A Matter of Shared Responsibility

In 1985, 14-year-old Ryan White and his family successfully battled myths and hysteria about HIV and AIDS so that he could attend his public middle school. In light of the observation of World AIDS Day this past Sunday, it is useful to reflect on how much has improved over the past three decades when it comes to ensuring people with HIV/AIDS equal access to education. But it’s also important to acknowledge the work still to be done.

World_Aids_Day_RibbonApproximately 636,000 people in the United States with an AIDS diagnosis have died since the epidemic began. As we strive for a world free of HIV/AIDS, we cannot forget those who are currently living with it. More than 11,000 school-age children in the United States are currently living with a diagnosis of HIV infection or AIDS, as are almost 30,000 young adults (ages 20-24). This disease crosses all socio-economic strata and is not limited to a particular region or zip code in this nation.  HIV/AIDS can afflict individuals of every race, national origin, gender, sexual orientation, religion, and age. We as a community must band together to address any myths, misconceptions, stereotypes, and to eliminate discriminatory behavior concerning people with HIV/AIDS.

Most schools have embraced a spirit of inclusion and non-discrimination that allows students with HIV/AIDS to participate equitably in classrooms and extracurricular activities. In some schools, however, myths and fears about HIV/AIDS can still lead to exclusion, discrimination, and bullying. In those instances, schools must be reminded in no uncertain terms that it is illegal under federal civil rights laws enforced by the Department to prohibit a student with HIV/AIDS from attending school or to permit harassment of a student because he or she has, or is regarded as having, HIV/AIDS.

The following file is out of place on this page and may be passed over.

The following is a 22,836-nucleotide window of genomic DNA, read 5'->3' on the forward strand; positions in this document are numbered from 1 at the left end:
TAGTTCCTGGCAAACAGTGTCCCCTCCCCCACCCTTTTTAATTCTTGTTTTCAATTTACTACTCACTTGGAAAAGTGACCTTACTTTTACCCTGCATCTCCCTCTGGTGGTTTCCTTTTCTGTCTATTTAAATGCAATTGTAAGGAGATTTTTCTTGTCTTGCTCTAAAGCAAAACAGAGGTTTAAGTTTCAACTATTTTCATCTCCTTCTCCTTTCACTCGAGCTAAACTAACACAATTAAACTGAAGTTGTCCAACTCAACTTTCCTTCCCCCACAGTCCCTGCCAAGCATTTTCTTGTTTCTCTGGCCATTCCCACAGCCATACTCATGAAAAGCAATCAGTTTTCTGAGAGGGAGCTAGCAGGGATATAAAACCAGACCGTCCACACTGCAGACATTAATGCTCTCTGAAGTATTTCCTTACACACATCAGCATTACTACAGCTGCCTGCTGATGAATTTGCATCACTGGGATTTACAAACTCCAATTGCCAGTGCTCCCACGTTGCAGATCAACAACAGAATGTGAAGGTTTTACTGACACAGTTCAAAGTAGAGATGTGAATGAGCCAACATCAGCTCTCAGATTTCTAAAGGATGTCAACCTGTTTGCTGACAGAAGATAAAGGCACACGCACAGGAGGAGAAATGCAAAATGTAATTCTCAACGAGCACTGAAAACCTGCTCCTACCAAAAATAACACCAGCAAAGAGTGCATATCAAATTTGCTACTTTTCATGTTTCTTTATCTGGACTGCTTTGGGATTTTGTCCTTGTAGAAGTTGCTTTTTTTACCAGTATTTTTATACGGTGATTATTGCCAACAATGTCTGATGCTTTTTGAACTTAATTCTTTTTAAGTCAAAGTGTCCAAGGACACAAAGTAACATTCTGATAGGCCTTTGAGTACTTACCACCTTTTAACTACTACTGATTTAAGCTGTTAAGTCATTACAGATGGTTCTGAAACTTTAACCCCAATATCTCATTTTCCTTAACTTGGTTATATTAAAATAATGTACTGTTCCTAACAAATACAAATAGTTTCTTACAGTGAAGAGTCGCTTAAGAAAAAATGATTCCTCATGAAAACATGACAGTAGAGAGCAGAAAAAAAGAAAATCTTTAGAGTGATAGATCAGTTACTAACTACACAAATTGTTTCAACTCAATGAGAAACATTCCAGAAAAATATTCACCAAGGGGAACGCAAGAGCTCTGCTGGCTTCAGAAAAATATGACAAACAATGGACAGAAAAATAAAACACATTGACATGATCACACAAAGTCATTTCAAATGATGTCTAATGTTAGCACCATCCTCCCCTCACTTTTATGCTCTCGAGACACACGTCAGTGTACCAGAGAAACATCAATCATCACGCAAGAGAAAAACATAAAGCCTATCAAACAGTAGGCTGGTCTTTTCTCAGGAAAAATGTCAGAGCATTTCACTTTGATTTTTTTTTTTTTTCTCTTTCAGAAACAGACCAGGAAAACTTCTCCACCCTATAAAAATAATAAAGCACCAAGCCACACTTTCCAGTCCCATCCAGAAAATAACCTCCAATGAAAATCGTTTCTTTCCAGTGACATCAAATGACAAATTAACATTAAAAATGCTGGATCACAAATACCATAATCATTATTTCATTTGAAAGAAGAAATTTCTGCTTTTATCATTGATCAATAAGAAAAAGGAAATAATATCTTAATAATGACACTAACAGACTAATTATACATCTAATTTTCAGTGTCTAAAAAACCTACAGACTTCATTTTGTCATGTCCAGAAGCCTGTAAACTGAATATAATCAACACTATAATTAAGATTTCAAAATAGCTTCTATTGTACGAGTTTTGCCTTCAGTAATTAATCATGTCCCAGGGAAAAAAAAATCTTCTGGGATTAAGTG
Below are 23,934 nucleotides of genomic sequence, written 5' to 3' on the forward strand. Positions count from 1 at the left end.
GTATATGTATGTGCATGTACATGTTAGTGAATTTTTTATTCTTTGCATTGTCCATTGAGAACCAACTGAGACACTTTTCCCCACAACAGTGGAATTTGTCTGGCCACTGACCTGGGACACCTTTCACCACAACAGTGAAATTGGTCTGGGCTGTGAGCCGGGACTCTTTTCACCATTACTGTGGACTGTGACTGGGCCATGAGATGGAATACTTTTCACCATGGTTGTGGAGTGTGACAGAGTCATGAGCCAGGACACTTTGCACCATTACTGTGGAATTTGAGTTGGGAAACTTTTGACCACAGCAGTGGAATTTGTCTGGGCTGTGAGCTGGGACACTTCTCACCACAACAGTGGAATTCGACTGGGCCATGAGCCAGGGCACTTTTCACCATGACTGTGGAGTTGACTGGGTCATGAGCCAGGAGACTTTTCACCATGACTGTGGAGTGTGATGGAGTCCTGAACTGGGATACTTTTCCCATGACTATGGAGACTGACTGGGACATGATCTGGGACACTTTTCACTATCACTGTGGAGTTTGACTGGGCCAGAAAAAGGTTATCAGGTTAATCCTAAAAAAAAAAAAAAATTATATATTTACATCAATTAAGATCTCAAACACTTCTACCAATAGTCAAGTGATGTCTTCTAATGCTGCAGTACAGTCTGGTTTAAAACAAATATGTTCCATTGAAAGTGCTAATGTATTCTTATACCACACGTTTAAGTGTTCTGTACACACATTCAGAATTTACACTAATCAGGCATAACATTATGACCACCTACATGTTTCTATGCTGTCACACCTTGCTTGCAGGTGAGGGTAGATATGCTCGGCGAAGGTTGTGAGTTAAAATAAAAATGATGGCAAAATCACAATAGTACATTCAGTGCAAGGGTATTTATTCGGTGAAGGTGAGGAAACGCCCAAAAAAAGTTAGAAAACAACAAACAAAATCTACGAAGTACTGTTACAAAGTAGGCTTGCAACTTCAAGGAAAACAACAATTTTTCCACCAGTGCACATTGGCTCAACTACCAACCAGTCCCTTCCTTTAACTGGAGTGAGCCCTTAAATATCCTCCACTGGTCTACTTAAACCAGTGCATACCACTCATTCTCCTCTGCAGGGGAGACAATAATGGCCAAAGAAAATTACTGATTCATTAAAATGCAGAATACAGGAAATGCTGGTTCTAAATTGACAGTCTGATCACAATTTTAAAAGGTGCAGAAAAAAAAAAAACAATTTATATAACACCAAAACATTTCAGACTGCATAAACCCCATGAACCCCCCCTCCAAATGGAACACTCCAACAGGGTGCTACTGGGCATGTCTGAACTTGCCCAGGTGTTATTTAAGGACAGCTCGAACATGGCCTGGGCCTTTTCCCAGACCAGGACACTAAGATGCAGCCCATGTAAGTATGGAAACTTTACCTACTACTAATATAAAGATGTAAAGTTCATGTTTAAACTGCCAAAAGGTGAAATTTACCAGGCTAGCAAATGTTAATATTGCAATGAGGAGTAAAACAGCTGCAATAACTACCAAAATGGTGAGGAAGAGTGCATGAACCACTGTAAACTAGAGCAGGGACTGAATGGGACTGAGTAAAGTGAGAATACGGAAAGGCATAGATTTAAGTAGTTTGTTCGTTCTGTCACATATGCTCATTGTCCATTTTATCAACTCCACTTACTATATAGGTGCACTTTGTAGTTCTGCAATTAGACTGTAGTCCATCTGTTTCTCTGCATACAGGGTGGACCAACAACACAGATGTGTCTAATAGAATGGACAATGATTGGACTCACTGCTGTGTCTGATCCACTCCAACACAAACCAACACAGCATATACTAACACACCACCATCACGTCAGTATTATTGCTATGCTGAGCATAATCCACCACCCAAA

Here are some of the ways you can make a difference:

  • Learn the facts about HIV/AIDS, how it is spread and how it isn’t. Find resources and organizations near where you live and help share this information with your fellow community members.
  • Arm students, parents, teachers, administrators, and families with tools to stop bullying in schools, including bullying and against students with HIV/AIDS.
  • Review the Department’s guidance documents  that address when harassment on the basis of disability, including HIV/AIDS, can violate the civil rights laws.
  • Understand that students who are living with HIV/AIDS, are regarded as such, or are associated with others living with HIV/AIDS (such as parents, guardians, and other family members), are protected from discrimination under federal civil rights laws including Section 504 of the Rehabilitation Act of 1973 and the Americans with Disabilities Act of 1990.

Let’s continue to educate ourselves and others about HIV/AIDS. Let’s renew our commitment to support our colleagues, classmates, friends, and neighbors living with HIV/AIDS.  Our actions can make a big difference. We owe those living with this disease, and ourselves, no less.

Arne Duncan is U.S. Secretary of Education

1 Comment

  1. My heart goes out to those who are affected by HIV/AIDS. I believe that patients with this disease should always be happy no matter what. Keeping them occupied by doing praying sessions with activities and discussions that make them feel and think positive about life situations and how to overcome fear and anger towards HIV/AIDS. I strongly believe that there is hope for everyone in this world either infected by this sickness or not. In addition, God brought us to this world to be happy and enjoy life to the fullest.

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